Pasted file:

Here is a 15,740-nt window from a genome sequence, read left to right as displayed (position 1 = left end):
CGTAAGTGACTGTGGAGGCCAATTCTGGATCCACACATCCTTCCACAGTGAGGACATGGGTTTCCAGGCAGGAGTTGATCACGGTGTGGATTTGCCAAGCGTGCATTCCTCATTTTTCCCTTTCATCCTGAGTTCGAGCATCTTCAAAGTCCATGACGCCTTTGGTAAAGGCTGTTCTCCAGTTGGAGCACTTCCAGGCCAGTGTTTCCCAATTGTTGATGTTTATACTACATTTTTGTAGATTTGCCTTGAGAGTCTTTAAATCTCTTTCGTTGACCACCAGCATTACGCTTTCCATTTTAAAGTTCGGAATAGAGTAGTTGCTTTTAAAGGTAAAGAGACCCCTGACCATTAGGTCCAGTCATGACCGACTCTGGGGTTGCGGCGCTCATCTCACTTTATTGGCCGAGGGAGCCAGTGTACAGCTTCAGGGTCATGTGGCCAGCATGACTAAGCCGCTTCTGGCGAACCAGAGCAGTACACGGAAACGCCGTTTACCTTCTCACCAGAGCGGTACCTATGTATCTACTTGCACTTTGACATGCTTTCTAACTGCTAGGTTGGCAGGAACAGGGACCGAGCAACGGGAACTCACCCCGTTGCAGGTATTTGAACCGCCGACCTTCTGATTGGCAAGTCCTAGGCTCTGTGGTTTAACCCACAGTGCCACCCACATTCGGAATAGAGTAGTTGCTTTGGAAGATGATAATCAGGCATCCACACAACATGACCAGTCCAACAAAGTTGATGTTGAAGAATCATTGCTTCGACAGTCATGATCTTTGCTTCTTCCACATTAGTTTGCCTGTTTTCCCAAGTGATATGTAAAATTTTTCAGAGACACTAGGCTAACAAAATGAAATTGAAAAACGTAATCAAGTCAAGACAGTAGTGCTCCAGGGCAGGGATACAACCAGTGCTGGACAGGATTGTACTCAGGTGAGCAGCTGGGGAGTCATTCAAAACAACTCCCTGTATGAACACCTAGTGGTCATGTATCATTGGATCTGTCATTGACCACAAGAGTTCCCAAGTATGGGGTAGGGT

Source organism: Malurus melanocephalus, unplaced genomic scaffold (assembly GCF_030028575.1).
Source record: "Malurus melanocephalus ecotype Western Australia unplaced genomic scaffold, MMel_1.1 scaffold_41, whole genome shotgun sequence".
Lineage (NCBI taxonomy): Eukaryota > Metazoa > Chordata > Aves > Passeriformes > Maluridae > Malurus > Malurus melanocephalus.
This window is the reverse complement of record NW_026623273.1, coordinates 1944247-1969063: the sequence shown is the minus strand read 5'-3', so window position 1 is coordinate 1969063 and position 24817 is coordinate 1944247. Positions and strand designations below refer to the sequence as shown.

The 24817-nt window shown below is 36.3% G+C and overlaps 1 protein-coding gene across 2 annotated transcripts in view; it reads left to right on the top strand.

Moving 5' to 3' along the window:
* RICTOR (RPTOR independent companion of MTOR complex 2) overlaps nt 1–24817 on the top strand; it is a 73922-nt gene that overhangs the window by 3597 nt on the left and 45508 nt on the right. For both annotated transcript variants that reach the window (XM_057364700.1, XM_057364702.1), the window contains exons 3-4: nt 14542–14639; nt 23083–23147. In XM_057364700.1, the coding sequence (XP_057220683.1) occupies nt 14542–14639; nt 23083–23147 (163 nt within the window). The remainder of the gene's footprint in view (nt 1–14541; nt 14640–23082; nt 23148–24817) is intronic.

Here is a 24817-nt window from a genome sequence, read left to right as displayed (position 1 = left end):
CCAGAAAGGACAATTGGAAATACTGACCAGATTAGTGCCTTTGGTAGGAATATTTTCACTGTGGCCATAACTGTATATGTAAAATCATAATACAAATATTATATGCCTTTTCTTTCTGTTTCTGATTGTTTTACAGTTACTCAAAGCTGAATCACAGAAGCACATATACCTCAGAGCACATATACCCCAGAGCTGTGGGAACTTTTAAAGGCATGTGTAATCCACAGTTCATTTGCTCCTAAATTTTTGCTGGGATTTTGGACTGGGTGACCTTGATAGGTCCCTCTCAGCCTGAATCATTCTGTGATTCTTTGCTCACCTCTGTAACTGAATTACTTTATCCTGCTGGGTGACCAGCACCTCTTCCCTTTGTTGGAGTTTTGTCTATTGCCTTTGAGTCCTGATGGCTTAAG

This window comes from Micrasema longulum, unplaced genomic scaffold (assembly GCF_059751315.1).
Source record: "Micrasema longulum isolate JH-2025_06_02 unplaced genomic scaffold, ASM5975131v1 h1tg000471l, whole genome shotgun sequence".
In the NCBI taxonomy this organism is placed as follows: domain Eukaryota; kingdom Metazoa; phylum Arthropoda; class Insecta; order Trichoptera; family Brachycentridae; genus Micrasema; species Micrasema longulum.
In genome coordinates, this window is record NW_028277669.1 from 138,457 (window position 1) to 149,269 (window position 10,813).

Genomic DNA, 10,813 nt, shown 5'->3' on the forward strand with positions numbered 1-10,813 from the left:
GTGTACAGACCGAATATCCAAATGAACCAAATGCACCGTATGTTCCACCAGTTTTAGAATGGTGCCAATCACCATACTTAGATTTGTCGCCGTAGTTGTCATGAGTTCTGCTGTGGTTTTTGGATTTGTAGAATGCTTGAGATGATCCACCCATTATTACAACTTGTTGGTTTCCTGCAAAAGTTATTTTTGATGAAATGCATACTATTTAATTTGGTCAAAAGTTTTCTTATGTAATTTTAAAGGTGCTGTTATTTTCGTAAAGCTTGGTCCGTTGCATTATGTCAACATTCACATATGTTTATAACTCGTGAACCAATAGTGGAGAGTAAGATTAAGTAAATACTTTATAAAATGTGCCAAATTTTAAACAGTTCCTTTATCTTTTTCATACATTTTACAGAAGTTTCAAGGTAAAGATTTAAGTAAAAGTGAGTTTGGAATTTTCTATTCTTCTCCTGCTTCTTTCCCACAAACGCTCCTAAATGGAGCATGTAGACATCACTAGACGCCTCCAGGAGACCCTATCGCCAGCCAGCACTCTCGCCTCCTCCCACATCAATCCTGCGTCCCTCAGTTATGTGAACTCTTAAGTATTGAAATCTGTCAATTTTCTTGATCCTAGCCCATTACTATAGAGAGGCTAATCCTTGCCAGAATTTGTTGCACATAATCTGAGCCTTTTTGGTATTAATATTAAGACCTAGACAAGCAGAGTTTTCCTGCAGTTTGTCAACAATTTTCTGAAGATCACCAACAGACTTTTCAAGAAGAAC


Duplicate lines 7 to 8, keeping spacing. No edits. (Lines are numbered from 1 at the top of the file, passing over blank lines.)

The 24817-nt window shown below is 36.3% G+C and overlaps 1 protein-coding gene across 2 annotated transcripts in view; it reads left to right on the top strand.

Moving 5' to 3' along the window: